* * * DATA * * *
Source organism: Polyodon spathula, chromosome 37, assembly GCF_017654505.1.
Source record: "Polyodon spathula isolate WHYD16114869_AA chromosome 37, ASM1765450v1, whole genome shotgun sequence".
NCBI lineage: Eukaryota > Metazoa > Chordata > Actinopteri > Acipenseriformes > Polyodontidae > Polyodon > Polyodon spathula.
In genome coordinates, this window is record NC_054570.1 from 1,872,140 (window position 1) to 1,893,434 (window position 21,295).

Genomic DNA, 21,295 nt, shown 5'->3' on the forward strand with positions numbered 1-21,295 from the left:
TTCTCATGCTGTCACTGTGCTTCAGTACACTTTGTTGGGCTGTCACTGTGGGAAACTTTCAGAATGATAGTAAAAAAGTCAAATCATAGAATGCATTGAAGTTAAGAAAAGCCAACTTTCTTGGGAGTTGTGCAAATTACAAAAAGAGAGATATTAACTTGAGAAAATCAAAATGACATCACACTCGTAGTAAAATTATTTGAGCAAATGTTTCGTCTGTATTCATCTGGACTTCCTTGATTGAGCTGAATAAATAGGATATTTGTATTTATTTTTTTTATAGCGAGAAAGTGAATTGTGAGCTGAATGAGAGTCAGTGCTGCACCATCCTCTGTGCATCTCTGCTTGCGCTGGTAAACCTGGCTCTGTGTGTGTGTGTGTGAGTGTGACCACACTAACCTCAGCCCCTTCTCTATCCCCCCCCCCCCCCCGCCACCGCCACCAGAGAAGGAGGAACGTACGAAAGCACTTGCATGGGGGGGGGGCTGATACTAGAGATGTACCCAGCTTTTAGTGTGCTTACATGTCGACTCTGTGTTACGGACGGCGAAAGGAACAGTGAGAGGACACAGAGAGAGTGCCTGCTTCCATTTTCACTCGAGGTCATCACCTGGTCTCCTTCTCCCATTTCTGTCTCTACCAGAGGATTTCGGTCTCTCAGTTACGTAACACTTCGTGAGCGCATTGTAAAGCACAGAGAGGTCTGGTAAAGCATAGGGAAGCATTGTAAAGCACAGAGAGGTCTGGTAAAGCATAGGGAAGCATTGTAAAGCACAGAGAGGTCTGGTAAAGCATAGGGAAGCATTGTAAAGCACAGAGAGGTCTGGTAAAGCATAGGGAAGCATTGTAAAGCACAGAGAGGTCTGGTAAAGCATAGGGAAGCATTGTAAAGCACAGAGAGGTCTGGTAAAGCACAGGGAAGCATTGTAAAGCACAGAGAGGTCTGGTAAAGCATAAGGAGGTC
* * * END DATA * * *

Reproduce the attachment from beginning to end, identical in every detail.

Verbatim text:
Source organism: Polyodon spathula, chromosome 37, assembly GCF_017654505.1.
Source record: "Polyodon spathula isolate WHYD16114869_AA chromosome 37, ASM1765450v1, whole genome shotgun sequence".
NCBI lineage: Eukaryota > Metazoa > Chordata > Actinopteri > Acipenseriformes > Polyodontidae > Polyodon > Polyodon spathula.
In genome coordinates, this window is record NC_054570.1 from 1,872,140 (window position 1) to 1,893,434 (window position 21,295).

Genomic DNA, 21,295 nt, shown 5'->3' on the forward strand with positions numbered 1-21,295 from the left:
TTCTCATGCTGTCACTGTGCTTCAGTACACTTTGTTGGGCTGTCACTGTGGGAAACTTTCAGAATGATAGTAAAAAAGTCAAATCATAGAATGCATTGAAGTTAAGAAAAGCCAACTTTCTTGGGAGTTGTGCAAATTACAAAAAGAGAGATATTAACTTGAGAAAATCAAAATGACATCACACTCGTAGTAAAATTATTTGAGCAAATGTTTCGTCTGTATTCATCTGGACTTCCTTGATTGAGCTGAATAAATAGGATATTTGTATTTATTTTTTTTATAGCGAGAAAGTGAATTGTGAGCTGAATGAGAGTCAGTGCTGCACCATCCTCTGTGCATCTCTGCTTGCGCTGGTAAACCTGGCTCTGTGTGTGTGTGTGTGAGTGTGACCACACTAACCTCAGCCCCTTCTCTATCCCCCCCCCCCCCCCGCCACCGCCACCAGAGAAGGAGGAACGTACGAAAGCACTTGCATGGGGGGGGGGCTGATACTAGAGATGTACCCAGCTTTTAGTGTGCTTACATGTCGACTCTGTGTTACGGACGGCGAAAGGAACAGTGAGAGGACACAGAGAGAGTGCCTGCTTCCATTTTCACTCGAGGTCATCACCTGGTCTCCTTCTCCCATTTCTGTCTCTACCAGAGGATTTCGGTCTCTCAGTTACGTAACACTTCGTGAGCGCATTGTAAAGCACAGAGAGGTCTGGTAAAGCATAGGGAAGCATTGTAAAGCACAGAGAGGTCTGGTAAAGCATAGGGAAGCATTGTAAAGCACAGAGAGGTCTGGTAAAGCATAGGGAAGCATTGTAAAGCACAGAGAGGTCTGGTAAAGCATAGGGAAGCATTGTAAAGCACAGAGAGGTCTGGTAAAGCATAGGGAAGCATTGTAAAGCACAGAGAGGTCTGGTAAAGCACAGGGAAGCATTGTAAAGCACAGAGAGGTCTGGTAAAGCATAAGGAGGTC